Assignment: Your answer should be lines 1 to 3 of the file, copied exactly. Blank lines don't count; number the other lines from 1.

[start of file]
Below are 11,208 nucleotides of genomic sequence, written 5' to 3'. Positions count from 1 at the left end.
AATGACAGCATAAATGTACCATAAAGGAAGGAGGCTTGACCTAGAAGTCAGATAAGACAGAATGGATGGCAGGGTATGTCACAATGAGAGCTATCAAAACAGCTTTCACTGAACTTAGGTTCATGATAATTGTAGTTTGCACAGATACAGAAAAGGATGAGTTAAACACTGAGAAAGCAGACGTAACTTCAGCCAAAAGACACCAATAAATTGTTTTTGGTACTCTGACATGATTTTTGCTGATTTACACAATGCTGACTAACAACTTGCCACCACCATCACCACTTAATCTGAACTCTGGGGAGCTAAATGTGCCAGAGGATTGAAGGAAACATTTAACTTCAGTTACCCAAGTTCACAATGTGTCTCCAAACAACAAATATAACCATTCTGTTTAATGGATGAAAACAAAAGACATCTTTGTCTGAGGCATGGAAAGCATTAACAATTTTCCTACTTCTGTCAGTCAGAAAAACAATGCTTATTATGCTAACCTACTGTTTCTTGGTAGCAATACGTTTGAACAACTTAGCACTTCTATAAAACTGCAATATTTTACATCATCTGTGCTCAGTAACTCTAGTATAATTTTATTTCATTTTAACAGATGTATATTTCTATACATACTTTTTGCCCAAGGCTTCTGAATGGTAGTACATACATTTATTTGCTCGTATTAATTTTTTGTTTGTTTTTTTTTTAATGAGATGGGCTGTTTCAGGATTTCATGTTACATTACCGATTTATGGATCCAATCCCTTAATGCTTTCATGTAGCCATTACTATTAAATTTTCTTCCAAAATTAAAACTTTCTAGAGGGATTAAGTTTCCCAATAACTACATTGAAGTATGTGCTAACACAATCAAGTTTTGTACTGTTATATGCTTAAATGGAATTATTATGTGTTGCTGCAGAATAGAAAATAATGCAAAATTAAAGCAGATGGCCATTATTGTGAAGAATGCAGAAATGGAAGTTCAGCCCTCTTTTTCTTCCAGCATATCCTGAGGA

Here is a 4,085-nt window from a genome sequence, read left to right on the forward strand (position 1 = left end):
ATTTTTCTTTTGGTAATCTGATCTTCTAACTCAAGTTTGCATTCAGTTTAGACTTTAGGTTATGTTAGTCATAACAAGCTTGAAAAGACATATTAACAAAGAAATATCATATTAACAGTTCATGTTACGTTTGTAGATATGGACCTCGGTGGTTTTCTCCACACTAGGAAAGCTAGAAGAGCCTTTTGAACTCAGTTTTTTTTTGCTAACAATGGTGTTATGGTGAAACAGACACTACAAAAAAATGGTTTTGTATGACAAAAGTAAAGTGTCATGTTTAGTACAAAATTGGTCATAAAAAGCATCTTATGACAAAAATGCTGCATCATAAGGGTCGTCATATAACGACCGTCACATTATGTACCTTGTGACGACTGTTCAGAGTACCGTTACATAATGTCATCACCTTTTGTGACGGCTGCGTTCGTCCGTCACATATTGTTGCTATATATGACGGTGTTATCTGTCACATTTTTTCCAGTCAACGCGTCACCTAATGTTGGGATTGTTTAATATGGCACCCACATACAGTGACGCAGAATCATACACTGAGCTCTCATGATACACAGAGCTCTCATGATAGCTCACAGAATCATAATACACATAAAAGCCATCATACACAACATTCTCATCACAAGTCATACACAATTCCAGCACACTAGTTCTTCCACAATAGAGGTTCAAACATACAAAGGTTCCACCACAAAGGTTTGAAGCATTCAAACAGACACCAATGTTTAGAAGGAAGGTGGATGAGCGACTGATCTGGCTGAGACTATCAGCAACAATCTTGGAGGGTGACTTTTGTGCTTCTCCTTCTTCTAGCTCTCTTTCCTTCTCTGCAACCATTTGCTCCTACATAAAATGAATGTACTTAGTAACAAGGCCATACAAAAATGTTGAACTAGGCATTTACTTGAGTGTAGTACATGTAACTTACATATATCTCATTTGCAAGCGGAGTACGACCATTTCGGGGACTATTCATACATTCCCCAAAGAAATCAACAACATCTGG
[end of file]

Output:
Below are 11,208 nucleotides of genomic sequence, written 5' to 3'. Positions count from 1 at the left end.
AATGACAGCATAAATGTACCATAAAGGAAGGAGGCTTGACCTAGAAGTCAGATAAGACAGAATGGATGGCAGGGTATGTCACAATGAGAGCTATCAAAACAGCTTTCACTGAACTTAGGTTCATGATAATTGTAGTTTGCACAGATACAGAAAAGGATGAGTTAAACACTGAGAAAGCAGACGTAACTTCAGCCAAAAGACACCAATAAATTGTTTTTGGTACTCTGACATGATTTTTGCTGATTTACACAATGCTGACTAACAACTTGCCACCACCATCACCACTTAATCTGAACTCTGGGGAGCTAAATGTGCCAGAGGATTGAAGGAAACATTTAACTTCAGTTACCCAAGTTCACAATGTGTCTCCAAACAACAAATATAACCATTCTGTTTAATGGATGAAAACAAAAGACATCTTTGTCTGAGGCATGGAAAGCATTAACAATTTTCCTACTTCTGTCAGTCAGAAAAACAATGCTTATTATGCTAACCTACTGTTTCTTGGTAGCAATACGTTTGAACAACTTAGCACTTCTATAAAACTGCAATATTTTACATCATCTGTGCTCAGTAACTCTAGTATAATTTTATTTCATTTTAACAGATGTATATTTCTATACATACTTTTTGCCCAAGGCTTCTGAATGGTAGTACATACATTTATTTGCTCGTATTAATTTTTTGTTTGTTTTTTTTTTAATGAGATGGGCTGTTTCAGGATTTCATGTTACATTACCGATTTATGGATCCAATCCCTTAATGCTTTCATGTAGCCATTACTATTAAATTTTCTTCCAAAATTAAAACTTTCTAGAGGGATTAAGTTTCCCAATAACTACATTGAAGTATGTGCTAACACAATCAAGTTTTGTACTGTTATATGCTTAAATGGAATTATTATGTGTTGCTGCAGAATAGAAAATAATGCAAAATTAAAGCAGATGGCCATTATTGTGAAGAATGCAGAAATGGAAGTTCAGCCCTCTTTTTCTTCCAGCATATCCTGAGGA

Here is a 4,085-nt window from a genome sequence, read left to right on the forward strand (position 1 = left end):